Daily Greats: Rip Kirby

Reading & Writing

I always assumed he was English, but the name should have been a giveaway. Rip was the perfect post-war sophisticate, a sort of two-fisted Clark Kent usually found with a pipe clenched between his teeth, sometimes sporting a cravat. He’s associated with Alex Raymond, but there were other authors.

To quote the excellent Toonopedia, ‘Remington “Rip” Kirby’s strip debuted on March 4, 1946. World War II was over, and America’s military men were re-integrating themselves into civilian life. Rip, an ex-marine, set himself up as a private detective — a calling sure to provide all the hair-raising adventures needed to keep readers coming back.

And they did come back — circulation rose steadily during the strip’s first few years — even though Rip wasn’t the kind of private detective they were used to from pulp fiction. This one did more cogitating than fisticuffing, and smoked a leisurely pipe while he did it. He had a frail, balding assistant, Desmond (a former burglar), instead of a smartarse sidekick. And instead of carrying on with an endless series of female clients, he had a steady girlfriend, Honey Dorian. If that wasn’t enough, he even wore glasses!’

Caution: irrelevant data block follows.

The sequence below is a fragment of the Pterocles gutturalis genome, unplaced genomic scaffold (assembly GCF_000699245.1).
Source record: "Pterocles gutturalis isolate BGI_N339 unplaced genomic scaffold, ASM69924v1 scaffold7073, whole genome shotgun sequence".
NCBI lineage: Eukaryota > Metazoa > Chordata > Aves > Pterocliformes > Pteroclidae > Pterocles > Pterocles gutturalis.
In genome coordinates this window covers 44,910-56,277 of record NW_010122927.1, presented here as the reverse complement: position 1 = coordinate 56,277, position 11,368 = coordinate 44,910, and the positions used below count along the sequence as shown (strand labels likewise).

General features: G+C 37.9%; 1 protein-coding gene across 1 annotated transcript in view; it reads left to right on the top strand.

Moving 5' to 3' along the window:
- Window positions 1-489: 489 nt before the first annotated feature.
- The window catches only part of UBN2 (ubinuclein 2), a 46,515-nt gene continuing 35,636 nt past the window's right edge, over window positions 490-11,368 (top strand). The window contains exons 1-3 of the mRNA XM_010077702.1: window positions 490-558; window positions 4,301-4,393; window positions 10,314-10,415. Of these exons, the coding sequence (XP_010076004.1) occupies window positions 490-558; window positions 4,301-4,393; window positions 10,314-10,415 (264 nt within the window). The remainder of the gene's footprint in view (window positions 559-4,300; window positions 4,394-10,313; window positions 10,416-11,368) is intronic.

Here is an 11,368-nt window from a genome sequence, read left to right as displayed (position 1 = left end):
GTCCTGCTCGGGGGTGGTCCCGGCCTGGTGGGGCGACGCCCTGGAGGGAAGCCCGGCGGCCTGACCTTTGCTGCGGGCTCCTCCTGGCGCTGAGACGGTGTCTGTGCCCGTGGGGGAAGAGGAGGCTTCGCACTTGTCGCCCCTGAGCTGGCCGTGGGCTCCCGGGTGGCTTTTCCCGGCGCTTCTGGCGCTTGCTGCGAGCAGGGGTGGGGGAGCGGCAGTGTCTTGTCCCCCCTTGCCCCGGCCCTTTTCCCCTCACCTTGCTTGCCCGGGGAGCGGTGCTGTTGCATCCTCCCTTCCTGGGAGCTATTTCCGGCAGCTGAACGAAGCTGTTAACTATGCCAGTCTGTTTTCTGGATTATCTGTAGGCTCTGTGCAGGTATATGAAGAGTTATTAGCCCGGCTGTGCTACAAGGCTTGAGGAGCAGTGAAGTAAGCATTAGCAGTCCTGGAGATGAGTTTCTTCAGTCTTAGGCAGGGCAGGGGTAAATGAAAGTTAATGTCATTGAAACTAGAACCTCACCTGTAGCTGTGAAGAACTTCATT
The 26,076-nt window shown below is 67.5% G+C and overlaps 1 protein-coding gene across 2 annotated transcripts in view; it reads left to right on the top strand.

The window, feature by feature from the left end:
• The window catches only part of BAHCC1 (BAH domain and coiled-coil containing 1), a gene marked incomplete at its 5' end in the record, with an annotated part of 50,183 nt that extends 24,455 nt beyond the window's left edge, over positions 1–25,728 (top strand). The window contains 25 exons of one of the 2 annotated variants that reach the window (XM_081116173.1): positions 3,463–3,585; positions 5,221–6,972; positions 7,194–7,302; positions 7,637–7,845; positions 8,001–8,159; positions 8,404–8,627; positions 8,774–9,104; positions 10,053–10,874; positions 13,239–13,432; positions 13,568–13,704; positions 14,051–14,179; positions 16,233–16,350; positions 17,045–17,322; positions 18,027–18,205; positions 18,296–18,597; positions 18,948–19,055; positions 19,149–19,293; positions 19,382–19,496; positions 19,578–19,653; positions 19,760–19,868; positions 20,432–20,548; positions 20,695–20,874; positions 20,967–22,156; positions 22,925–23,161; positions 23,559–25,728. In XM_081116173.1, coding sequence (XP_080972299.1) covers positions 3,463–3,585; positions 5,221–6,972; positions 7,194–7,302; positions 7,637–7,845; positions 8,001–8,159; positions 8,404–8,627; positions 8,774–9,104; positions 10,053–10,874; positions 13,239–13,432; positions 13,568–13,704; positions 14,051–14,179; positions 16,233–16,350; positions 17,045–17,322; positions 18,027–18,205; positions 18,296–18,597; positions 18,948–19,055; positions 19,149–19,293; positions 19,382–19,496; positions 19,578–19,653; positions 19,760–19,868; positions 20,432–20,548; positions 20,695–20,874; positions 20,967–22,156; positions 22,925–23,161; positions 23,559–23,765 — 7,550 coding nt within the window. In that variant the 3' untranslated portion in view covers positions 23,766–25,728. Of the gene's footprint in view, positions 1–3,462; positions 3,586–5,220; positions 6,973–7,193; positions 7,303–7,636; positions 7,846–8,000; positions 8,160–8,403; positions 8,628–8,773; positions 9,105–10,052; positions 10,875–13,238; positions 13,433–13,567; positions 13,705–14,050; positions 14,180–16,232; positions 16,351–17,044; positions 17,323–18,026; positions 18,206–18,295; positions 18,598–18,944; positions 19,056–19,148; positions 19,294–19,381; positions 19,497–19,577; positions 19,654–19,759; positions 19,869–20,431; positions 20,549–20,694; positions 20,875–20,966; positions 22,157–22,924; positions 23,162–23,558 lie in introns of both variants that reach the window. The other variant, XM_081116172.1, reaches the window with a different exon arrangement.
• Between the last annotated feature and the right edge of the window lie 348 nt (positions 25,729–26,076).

Kirby provides the link between the forties gumshoe and the sixties Bond – and we all know how your dad felt about Bond.

2 comments on “Daily Greats: Rip Kirby”

  1. paul hasbrouck says:

    Thanks Chris-this post brings back memories of my childhood. When growing up in The New York area, in the late 50’s, I remember that the newspapers contain pages of comics. My favorites were Little Orphan Annie, Terry and the Pirates, Dick Tracy and Prince Valiant(my first introduction to King Arthur)and Mandrake The Magician. All examples of the Adventure Strip, now mostly gone from popular culture.

  2. Helen Martin says:

    Terry and the Pirates was on radio, too. I understand that a certain CBC announcer used to put all sorts of insulting remarks about his superiors into the opening which was a soundscape of a busy Chinese street.

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